Journal of Nanomaterials & Molecular NanotechnologyISSN: 2324-8777

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Editorial, J Nanomater Mol Nanotechnol Vol: 1 Issue: 1

Continuum Solid Mechanics at Nano-Scale: How Small Can It Go?

Igor A. Guz*
University of Aberdeen, UK
Corresponding author : Igor A. Guz, Ph.D
Sixth Century Professor in Solid Mechanics, Centre for Micro- and Nanomechanics, University of Aberdeen, Fraser Noble Building, King’s College, Aberdeen AB24 3UE, Scotland, U.K
Tel: +44 (0) 1224 272808
E-mail: [email protected]
Received: June 28, 2012 Accepted: June 29, 2012 Published: July 02, 2012
Citation: Guz AI (2012) Continuum Solid Mechanics at Nano-Scale: How Small Can It Go?. J Nanomater Mol Nanotechnol 1:1 doi:10.4172/2324-8777.1000e103

Abstract

Continuum Solid Mechanics at Nano-Scale: How Small Can It Go?

Nanotechnologies and nanomaterials are arguably the most actively and extensively developing research areas at the beginning of this century. The number of publications in scientific periodicals and conference proceedings, fully or partially devoted to nanotechnologies and nanomaterials, rapidly increases. However, development of nanomechanical models and their application to investigation of mechanical behaviour of nanomaterials in a systematic way is not happening yet. Present studies of the mechanical behaviour of nanoparticles, nanoformations, and nanomaterials are still in their infancy. Only external manifestations of mechanical phenomena are detected, but their mechanisms have not been studied yet.

Keywords:

Nanotechnologies and nanomaterials are arguably the most actively and extensively developing research areas at the beginning of this century. The number of publications in scientific periodicals and conference proceedings, fully or partially devoted to nanotechnologies and nanomaterials, rapidly increases. However, development of nanomechanical models and their application to investigation of mechanical behaviour of nanomaterials in a systematic way is not happening yet. Present studies of the mechanical behaviour of nanoparticles, nanoformations, and nanomaterials are still in their infancy. Only external manifestations of mechanical phenomena are detected, but their mechanisms have not been studied yet.
An attempt to formulate basic problems of nanomechanics and to suggest possible ways how to solve them using the knowledge accumulated within the solid mechanics and more generally, continuum mechanics was undertaken in Guz et al. 2007 and Young et al. [1,2]. These papers, which also contain extensive reviews of publications on the topic, revisited some of the well-known models in the mechanics of structurally heterogeneous media for the purpose of analysing their suitability to describe properties of nanomaterials (nanoparticles and nanocomposites) and their mechanical behaviour. A number of the macro-, meso- and micromechanical models were then reviewed and new nanomechanical models were suggested based on the knowledge accumulated within the micromechanics of composite materials. New directions of research in nanomechanics of materials were also pointed out.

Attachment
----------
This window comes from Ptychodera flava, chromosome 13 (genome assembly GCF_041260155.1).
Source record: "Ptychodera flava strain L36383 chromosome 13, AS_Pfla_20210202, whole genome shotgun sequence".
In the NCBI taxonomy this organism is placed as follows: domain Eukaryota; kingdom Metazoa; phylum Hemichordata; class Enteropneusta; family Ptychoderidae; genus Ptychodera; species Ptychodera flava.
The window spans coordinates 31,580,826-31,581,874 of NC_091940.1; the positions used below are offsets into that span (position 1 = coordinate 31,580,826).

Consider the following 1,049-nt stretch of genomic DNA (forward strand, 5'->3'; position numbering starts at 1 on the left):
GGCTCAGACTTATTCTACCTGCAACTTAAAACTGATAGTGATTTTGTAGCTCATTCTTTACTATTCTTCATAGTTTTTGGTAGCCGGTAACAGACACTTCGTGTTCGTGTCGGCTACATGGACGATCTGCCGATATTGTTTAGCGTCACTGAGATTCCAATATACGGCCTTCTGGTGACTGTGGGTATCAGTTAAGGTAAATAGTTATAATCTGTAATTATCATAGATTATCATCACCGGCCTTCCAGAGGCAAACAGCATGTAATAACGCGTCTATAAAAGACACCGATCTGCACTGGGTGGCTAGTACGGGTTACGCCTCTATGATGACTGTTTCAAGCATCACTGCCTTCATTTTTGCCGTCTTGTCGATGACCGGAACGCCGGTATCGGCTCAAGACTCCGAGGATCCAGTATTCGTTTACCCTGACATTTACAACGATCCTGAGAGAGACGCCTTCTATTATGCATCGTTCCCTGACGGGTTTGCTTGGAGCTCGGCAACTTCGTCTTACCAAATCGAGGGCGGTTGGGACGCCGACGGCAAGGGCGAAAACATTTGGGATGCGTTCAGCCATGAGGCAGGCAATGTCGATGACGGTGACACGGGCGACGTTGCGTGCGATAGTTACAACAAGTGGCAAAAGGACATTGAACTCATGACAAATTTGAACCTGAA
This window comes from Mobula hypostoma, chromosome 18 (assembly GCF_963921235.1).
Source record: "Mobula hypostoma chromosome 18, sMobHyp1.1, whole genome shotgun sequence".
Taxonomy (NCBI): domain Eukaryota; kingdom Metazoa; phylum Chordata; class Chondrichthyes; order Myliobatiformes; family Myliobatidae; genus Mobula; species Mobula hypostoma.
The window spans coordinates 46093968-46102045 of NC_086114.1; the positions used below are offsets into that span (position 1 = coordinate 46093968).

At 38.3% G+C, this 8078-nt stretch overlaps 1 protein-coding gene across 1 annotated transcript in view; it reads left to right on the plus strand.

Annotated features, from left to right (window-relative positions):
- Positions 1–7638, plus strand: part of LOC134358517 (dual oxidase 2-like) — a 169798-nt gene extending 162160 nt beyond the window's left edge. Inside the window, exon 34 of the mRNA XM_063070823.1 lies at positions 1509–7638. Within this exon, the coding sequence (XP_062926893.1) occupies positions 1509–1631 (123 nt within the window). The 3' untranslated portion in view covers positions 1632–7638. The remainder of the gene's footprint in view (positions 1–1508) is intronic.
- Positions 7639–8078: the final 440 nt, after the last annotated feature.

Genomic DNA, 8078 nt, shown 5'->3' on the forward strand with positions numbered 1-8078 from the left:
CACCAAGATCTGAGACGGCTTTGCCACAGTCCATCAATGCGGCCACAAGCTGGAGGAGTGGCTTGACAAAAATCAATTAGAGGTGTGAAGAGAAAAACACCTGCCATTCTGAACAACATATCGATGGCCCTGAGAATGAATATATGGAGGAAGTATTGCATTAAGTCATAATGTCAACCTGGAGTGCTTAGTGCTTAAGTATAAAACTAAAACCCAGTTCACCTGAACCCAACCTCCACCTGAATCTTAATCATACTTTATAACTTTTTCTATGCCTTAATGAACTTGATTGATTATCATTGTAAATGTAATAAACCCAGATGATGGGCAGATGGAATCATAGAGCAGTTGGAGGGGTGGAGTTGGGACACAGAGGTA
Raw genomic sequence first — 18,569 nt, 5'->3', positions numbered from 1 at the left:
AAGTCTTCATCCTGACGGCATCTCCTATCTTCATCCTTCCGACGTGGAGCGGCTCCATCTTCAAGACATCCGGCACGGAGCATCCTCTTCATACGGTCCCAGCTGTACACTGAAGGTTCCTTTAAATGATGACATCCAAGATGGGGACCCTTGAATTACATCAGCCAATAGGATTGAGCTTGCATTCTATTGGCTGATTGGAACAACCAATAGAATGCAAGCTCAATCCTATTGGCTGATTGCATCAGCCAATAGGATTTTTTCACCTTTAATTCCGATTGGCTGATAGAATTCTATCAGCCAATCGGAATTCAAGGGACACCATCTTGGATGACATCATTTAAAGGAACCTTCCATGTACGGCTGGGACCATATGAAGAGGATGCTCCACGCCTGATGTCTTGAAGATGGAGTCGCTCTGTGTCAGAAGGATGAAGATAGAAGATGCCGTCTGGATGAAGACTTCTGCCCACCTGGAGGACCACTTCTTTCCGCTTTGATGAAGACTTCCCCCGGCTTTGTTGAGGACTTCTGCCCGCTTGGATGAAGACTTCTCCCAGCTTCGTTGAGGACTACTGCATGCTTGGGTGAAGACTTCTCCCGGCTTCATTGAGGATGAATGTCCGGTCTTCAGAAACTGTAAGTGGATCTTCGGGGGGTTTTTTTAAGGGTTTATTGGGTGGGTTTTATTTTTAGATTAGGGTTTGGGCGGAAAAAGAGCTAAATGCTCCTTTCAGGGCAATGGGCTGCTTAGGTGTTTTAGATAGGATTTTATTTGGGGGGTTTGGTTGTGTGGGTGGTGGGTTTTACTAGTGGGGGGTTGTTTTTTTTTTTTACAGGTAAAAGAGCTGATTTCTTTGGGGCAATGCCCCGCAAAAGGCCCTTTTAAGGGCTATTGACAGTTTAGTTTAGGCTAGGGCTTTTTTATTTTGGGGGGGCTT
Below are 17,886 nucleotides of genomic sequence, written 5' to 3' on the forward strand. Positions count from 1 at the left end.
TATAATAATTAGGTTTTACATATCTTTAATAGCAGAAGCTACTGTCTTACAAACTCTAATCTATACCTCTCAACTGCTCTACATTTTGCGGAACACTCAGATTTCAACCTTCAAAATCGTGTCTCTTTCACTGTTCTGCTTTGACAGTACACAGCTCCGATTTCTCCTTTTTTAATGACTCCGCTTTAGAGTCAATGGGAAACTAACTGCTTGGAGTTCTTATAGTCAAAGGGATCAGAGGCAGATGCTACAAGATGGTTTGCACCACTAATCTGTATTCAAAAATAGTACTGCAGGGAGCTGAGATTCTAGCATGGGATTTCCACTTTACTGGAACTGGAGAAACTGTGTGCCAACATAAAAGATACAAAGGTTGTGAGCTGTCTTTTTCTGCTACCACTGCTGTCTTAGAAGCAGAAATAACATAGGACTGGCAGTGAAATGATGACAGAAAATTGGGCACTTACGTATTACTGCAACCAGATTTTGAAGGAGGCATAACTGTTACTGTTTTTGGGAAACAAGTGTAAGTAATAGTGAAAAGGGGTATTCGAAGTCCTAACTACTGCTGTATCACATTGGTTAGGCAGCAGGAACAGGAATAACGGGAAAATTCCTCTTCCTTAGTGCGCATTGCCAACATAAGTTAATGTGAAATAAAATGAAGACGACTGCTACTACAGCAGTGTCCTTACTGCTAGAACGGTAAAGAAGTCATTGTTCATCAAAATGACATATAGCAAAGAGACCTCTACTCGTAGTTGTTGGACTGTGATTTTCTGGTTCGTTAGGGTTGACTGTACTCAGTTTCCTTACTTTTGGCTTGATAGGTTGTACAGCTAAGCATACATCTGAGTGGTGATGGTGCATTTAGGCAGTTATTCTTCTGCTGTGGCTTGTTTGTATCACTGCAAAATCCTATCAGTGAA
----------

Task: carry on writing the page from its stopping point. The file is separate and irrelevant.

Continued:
New advances in nanotechnologies for the fabrication of materials with even smaller scale of internal structure bring forward the fundamental issues of the classical (Newtonian) continuum mechanics concepts. The questions naturally arise:
• What are the limits of applicability of the continuum solid mechanics to the description of mechanical processes at nano-scale, and
• How can we extend the horizons of mechanics and overcome these limits.
The rigorous and complete mathematical solution of this problem is quite difficult. It is probably true to say that modern continuum mechanics faces the same challenges it encountered almost half a century ago when the first micro-composites had been introduced.
In recent years, there have been progress in integrating continuum and atomistic description; using atomistics and other techniques to aid the development models for continua and interfaces; developing models, which take into account steep gradients in stress, strain and properties. Also, an extensive study of using the Newtonian continuum mechanics concepts at the so-called meso-level and the upper band of nano-level has been undertaken, see the reviews in Guz et al. 2010 and Young et al. [3,2]. It is now universally recognised that the applicable scales for continuum mechanics at nano-level are property and/or phenomenon dependent. For example, the applicable scales for strength and stiffness are different, not to mention the electrical, thermal, optical and coupled properties.
Ultimately, any mechanics of materials, including mechanics of nanomaterials, envisages analysis of materials for structural applications, be it on macro-, micro- or nanoscale [4,5]. It is therefore a logical conclusion that any research on nanomaterials should be followed by the analysis of nanomaterials working in various structures and devices. Micro- and nano-structural applications look like the most natural and promising areas of the nanomaterials utilisation. They do not require large industrial production of nanoparticles which are currently rather expensive. It seems pertinent to recall a discussion on mechanical properties of new materials which took place more than 40 years ago. In the concluding remarks, Bernal [6] said: “Here we must reconsider our objectives. We are talking about new materials but ultimately we are interested, not so much in materials themselves, but in the structures in which they have to function”. I believe that nanomechanics faces the same challenges that micromechanics did 40 years ago, which Professor Bernal described so eloquently.

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